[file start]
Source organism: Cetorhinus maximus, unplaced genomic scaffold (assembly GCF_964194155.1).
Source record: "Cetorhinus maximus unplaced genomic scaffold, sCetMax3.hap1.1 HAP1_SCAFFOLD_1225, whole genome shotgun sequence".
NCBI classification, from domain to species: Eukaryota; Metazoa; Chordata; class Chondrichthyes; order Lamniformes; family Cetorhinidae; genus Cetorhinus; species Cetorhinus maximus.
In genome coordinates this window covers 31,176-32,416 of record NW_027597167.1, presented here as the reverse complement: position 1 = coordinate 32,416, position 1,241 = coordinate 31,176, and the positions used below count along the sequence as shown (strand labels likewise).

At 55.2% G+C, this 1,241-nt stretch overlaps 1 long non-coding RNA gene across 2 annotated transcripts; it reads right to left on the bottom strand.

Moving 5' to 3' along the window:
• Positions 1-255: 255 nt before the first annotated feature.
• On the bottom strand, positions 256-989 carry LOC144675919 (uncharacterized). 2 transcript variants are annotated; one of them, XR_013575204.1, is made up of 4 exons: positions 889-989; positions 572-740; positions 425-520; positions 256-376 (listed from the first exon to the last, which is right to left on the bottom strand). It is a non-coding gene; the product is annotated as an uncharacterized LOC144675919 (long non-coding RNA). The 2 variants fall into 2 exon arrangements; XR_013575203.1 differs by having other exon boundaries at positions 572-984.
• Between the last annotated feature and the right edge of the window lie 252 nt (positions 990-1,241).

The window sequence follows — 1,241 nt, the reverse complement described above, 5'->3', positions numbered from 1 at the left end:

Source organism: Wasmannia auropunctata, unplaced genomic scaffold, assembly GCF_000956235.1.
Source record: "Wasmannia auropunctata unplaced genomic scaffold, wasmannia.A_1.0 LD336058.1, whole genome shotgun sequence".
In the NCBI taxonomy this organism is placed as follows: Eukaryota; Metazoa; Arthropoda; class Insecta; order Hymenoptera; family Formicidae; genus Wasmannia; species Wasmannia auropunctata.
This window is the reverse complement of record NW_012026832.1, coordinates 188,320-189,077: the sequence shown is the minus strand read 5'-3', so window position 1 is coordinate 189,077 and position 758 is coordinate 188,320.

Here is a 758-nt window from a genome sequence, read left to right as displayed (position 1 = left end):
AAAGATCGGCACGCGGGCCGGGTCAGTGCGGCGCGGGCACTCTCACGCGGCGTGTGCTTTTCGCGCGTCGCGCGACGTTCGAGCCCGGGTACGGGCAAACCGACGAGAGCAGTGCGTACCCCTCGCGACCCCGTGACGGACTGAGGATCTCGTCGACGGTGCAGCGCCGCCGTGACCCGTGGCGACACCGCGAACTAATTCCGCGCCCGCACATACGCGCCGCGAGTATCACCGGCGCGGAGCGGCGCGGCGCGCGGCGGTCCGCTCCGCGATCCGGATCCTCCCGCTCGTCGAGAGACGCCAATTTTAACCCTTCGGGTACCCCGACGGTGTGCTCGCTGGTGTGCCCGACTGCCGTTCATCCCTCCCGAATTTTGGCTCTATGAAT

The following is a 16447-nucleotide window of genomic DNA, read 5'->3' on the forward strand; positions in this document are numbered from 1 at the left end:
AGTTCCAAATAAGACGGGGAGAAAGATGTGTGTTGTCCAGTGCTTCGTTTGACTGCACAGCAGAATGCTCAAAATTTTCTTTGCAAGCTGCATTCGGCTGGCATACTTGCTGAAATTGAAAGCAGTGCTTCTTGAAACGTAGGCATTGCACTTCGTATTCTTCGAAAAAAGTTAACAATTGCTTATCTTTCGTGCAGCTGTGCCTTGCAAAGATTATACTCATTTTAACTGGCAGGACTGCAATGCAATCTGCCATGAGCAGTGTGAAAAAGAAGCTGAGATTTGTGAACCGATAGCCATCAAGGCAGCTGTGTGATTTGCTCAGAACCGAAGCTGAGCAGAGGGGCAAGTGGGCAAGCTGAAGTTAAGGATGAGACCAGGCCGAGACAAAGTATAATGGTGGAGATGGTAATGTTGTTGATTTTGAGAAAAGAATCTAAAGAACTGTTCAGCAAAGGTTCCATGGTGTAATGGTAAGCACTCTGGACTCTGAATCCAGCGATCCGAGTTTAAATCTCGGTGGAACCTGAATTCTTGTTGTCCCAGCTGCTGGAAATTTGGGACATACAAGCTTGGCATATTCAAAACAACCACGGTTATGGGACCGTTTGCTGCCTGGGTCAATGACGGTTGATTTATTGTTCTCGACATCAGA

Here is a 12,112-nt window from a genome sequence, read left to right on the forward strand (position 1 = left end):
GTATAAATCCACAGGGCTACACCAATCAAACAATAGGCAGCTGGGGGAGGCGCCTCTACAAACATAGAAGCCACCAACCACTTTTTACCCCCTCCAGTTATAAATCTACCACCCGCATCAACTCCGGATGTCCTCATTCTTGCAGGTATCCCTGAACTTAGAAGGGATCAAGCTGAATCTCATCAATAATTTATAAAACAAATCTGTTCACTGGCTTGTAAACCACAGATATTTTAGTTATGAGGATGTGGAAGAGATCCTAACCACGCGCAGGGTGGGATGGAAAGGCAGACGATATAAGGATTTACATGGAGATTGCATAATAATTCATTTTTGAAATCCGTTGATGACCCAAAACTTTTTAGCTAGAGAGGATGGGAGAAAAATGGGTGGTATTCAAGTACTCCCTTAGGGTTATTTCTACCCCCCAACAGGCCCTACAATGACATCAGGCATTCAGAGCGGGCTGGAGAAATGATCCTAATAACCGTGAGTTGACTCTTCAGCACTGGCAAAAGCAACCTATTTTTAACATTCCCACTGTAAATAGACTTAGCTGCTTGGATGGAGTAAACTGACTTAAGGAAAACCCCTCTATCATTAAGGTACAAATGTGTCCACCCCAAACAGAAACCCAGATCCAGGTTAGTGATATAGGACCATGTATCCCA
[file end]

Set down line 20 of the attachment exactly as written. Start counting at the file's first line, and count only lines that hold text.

GTATAAATCCACAGGGCTACACCAATCAAACAATAGGCAGCTGGGGGAGGCGCCTCTACAAACATAGAAGCCACCAACCACTTTTTACCCCCTCCAGTTATAAATCTACCACCCGCATCAACTCCGGATGTCCTCATTCTTGCAGGTATCCCTGAACTTAGAAGGGATCAAGCTGAATCTCATCAATAATTTATAAAACAAATCTGTTCACTGGCTTGTAAACCACAGATATTTTAGTTATGAGGATGTGGAAGAGATCCTAACCACGCGCAGGGTGGGATGGAAAGGCAGACGATATAAGGATTTACATGGAGATTGCATAATAATTCATTTTTGAAATCCGTTGATGACCCAAAACTTTTTAGCTAGAGAGGATGGGAGAAAAATGGGTGGTATTCAAGTACTCCCTTAGGGTTATTTCTACCCCCCAACAGGCCCTACAATGACATCAGGCATTCAGAGCGGGCTGGAGAAATGATCCTAATAACCGTGAGTTGACTCTTCAGCACTGGCAAAAGCAACCTATTTTTAACATTCCCACTGTAAATAGACTTAGCTGCTTGGATGGAGTAAACTGACTTAAGGAAAACCCCTCTATCATTAAGGTACAAATGTGTCCACCCCAAACAGAAACCCAGATCCAGGTTAGTGATATAGGACCATGTATCCCA